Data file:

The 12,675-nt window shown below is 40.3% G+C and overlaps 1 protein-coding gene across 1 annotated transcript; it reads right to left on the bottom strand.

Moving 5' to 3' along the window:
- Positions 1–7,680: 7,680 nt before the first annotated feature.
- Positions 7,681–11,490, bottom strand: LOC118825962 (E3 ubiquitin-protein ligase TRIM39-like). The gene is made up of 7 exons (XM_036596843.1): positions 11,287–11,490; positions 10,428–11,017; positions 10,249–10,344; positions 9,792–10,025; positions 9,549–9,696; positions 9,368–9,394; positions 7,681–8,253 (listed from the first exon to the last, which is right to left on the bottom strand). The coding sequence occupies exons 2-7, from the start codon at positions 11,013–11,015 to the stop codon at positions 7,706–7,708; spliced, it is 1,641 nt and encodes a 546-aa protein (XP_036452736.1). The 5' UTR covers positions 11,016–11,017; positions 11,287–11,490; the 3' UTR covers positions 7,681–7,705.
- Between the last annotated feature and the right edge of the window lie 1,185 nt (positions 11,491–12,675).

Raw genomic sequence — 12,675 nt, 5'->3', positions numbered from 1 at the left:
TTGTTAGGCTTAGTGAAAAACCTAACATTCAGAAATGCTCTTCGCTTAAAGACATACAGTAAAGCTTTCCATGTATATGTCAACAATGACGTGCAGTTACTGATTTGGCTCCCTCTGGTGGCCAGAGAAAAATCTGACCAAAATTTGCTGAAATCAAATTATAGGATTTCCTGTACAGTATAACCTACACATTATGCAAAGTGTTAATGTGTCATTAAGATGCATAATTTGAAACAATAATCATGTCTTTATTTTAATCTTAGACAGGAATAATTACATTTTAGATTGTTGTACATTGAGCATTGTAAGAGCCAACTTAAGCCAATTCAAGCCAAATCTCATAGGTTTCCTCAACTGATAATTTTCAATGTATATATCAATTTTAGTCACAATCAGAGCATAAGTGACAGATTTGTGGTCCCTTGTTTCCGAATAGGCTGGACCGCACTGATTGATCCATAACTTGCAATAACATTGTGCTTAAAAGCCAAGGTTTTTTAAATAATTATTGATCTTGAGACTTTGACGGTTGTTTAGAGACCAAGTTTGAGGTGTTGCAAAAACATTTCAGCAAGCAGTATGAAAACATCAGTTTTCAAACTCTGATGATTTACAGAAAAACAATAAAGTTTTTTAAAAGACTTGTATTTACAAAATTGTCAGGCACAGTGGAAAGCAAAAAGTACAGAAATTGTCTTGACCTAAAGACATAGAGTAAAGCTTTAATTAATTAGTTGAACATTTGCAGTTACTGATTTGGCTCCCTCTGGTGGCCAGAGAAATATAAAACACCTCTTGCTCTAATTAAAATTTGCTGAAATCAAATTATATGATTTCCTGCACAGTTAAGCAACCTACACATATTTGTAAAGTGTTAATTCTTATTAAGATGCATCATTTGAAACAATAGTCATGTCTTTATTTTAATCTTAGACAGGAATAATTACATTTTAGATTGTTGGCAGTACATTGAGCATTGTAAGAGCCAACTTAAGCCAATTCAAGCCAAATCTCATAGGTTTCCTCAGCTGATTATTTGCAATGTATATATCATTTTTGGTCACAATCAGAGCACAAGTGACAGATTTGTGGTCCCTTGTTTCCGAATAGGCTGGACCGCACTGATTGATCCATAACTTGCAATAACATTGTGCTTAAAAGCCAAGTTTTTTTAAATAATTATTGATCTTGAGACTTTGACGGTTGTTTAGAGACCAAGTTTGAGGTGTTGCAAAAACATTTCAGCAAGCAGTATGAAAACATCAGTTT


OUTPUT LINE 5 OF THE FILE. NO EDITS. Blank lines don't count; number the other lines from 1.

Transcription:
- Between the last annotated feature and the right edge of the window lie 1,185 nt (positions 11,491–12,675).